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Mentors and youth forge strong ties, but struggle to bridge racial divide

Photo: Emma Lee/WHYY

This article was originally published in The Notebook. In August 2020, The Notebook became Chalkbeat Philadelphia.

When you see Naje Taylor behind the counter of The Monkey & the Elephant cafe, his face shows no signs of past scars.

But they’re there.

Taylor, who grew up in neighborhoods across South and North Philadelphia, was put into a foster home about a decade ago and has shouldered his way through adolescence with a weary air of indefatigable hope.

"I really honestly didn’t know why I was in foster care when I went in," he said. "Only thing I was worried about was getting home."

Taylor, now 20, has never known his father, who he believes lives somewhere in the city. He was separated from his two siblings and sent into foster care at age 11 when his mother could no longer handle the pressures of parenthood.

"She kind of exploded mentally, and it kind of took a turn for the worse," he said, choking back tears. "One thing that I was scared of was her not knowing me anymore."

Taylor lived with his mother again for a few years in his late teens, but the relationship has been complex, and often tortured. He admires her greatly for her strengths and proudly wears her name tattooed on his forearm.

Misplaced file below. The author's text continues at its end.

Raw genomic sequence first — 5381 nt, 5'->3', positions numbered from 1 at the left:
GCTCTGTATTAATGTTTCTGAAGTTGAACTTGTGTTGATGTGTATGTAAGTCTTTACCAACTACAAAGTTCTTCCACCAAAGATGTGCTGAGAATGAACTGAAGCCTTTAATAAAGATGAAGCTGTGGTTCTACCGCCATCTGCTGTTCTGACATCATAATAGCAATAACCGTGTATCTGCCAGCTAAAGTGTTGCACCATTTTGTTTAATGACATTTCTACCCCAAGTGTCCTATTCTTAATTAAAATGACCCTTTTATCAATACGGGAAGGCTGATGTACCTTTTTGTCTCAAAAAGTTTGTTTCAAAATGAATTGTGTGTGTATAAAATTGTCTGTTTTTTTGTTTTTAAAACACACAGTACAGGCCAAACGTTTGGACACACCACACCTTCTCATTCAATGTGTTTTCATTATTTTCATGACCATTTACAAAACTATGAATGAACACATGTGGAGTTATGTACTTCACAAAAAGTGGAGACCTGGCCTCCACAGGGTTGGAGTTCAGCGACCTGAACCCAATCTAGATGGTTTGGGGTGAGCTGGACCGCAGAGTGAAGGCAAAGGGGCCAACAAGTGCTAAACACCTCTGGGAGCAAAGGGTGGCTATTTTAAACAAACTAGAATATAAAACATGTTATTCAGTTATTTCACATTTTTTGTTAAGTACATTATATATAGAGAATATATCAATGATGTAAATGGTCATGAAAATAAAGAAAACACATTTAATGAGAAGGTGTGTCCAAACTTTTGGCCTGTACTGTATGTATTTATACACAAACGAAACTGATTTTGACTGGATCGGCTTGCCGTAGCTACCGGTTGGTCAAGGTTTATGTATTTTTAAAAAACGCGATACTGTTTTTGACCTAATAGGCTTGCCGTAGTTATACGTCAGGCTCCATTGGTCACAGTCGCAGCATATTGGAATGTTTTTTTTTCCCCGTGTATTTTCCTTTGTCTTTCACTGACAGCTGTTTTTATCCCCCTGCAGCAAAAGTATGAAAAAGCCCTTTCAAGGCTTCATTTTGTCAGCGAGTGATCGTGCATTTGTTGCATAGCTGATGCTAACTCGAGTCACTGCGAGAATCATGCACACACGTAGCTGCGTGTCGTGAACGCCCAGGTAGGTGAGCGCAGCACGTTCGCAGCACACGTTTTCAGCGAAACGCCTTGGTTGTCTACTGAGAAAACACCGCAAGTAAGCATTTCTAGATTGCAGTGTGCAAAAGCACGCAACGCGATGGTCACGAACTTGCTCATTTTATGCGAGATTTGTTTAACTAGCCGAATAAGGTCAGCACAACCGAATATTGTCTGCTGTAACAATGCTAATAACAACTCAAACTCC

But the sting of her abandonment still lingers, and he struggles to imagine a future where the past ceases to haunt him.

"I’ve had some very, very terrible moments," he said. "But I just try to stay positive, always tell her I love her, send her pictures, try to see her when I can."

Despite his rocky upbringing, Taylor managed to graduate high school, and since then he’s been working a mix of jobs and living in a transitional shelter in Kensington.

One of those has been as a barista at The Monkey & the Elephant in Brewerytown. There, the scent of roasted mocha rises thick in the air, the hubbub of warm conversation bounces off the exposed brick, and the whir of the bean grinder intermittently drowns out the indie rock.

But it’s far from your typical coffee shop.

"No, not at all. The goal is to give youth who have been in the foster care system an opportunity to break the cycle of system involvement, whether that’s reliance on public assistance or having their kids end up in the foster care system themselves," said Lisa Miccolis, who founded the shop.

Miccolis runs the operation with two managers who have years of coffee experience. The rest of the employees are former foster youth — most have been African American young men, like Taylor.

Through an eight-month program, mentees get help with life skills like opening a bank account, finding stable housing, learning how to budget, and connecting with counseling services if interested.

"So we’re really looking at the whole individual, figuring out what their needs are and figuring out how we can address them using the coffee shop as the vehicle to do all of that," she said.

Miccolis, 31, a white woman raised in the suburbs, is upfront that she comes from a very different world than her mentees.

"I think every day I attempt to figure out how, as a young white female, I can connect with a bunch of young black men," she said.

Read the rest of this story at NewsWorks

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